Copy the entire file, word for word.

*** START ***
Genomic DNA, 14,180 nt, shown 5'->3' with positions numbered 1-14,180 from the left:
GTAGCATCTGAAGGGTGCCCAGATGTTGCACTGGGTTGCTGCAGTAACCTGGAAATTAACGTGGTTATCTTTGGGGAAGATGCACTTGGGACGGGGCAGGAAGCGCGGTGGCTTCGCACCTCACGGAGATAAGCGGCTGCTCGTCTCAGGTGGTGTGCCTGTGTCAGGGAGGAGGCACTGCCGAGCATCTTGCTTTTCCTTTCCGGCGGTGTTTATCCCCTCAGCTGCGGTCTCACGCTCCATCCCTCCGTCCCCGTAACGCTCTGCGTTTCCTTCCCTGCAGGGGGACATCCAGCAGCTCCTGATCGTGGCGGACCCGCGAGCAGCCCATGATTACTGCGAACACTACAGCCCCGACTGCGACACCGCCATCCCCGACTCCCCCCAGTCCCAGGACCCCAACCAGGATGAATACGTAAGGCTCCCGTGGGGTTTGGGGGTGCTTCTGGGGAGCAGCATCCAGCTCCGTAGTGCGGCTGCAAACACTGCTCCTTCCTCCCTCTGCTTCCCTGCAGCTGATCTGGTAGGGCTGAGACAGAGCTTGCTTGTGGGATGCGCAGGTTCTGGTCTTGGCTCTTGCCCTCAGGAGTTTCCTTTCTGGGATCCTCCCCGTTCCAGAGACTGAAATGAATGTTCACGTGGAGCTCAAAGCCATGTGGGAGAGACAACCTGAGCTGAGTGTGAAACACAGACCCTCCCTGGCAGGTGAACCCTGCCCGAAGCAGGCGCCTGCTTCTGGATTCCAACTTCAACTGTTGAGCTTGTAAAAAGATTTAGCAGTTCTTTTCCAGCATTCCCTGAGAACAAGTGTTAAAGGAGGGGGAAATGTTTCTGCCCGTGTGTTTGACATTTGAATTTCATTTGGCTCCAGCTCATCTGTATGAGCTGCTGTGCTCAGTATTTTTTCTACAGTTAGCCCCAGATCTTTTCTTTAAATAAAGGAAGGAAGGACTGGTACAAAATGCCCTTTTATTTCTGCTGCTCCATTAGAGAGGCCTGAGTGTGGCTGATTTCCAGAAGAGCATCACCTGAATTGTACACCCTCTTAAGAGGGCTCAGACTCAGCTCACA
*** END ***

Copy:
Genomic DNA, 14,180 nt, shown 5'->3' with positions numbered 1-14,180 from the left:
GTAGCATCTGAAGGGTGCCCAGATGTTGCACTGGGTTGCTGCAGTAACCTGGAAATTAACGTGGTTATCTTTGGGGAAGATGCACTTGGGACGGGGCAGGAAGCGCGGTGGCTTCGCACCTCACGGAGATAAGCGGCTGCTCGTCTCAGGTGGTGTGCCTGTGTCAGGGAGGAGGCACTGCCGAGCATCTTGCTTTTCCTTTCCGGCGGTGTTTATCCCCTCAGCTGCGGTCTCACGCTCCATCCCTCCGTCCCCGTAACGCTCTGCGTTTCCTTCCCTGCAGGGGGACATCCAGCAGCTCCTGATCGTGGCGGACCCGCGAGCAGCCCATGATTACTGCGAACACTACAGCCCCGACTGCGACACCGCCATCCCCGACTCCCCCCAGTCCCAGGACCCCAACCAGGATGAATACGTAAGGCTCCCGTGGGGTTTGGGGGTGCTTCTGGGGAGCAGCATCCAGCTCCGTAGTGCGGCTGCAAACACTGCTCCTTCCTCCCTCTGCTTCCCTGCAGCTGATCTGGTAGGGCTGAGACAGAGCTTGCTTGTGGGATGCGCAGGTTCTGGTCTTGGCTCTTGCCCTCAGGAGTTTCCTTTCTGGGATCCTCCCCGTTCCAGAGACTGAAATGAATGTTCACGTGGAGCTCAAAGCCATGTGGGAGAGACAACCTGAGCTGAGTGTGAAACACAGACCCTCCCTGGCAGGTGAACCCTGCCCGAAGCAGGCGCCTGCTTCTGGATTCCAACTTCAACTGTTGAGCTTGTAAAAAGATTTAGCAGTTCTTTTCCAGCATTCCCTGAGAACAAGTGTTAAAGGAGGGGGAAATGTTTCTGCCCGTGTGTTTGACATTTGAATTTCATTTGGCTCCAGCTCATCTGTATGAGCTGCTGTGCTCAGTATTTTTTCTACAGTTAGCCCCAGATCTTTTCTTTAAATAAAGGAAGGAAGGACTGGTACAAAATGCCCTTTTATTTCTGCTGCTCCATTAGAGAGGCCTGAGTGTGGCTGATTTCCAGAAGAGCATCACCTGAATTGTACACCCTCTTAAGAGGGCTCAGACTCAGCTCACA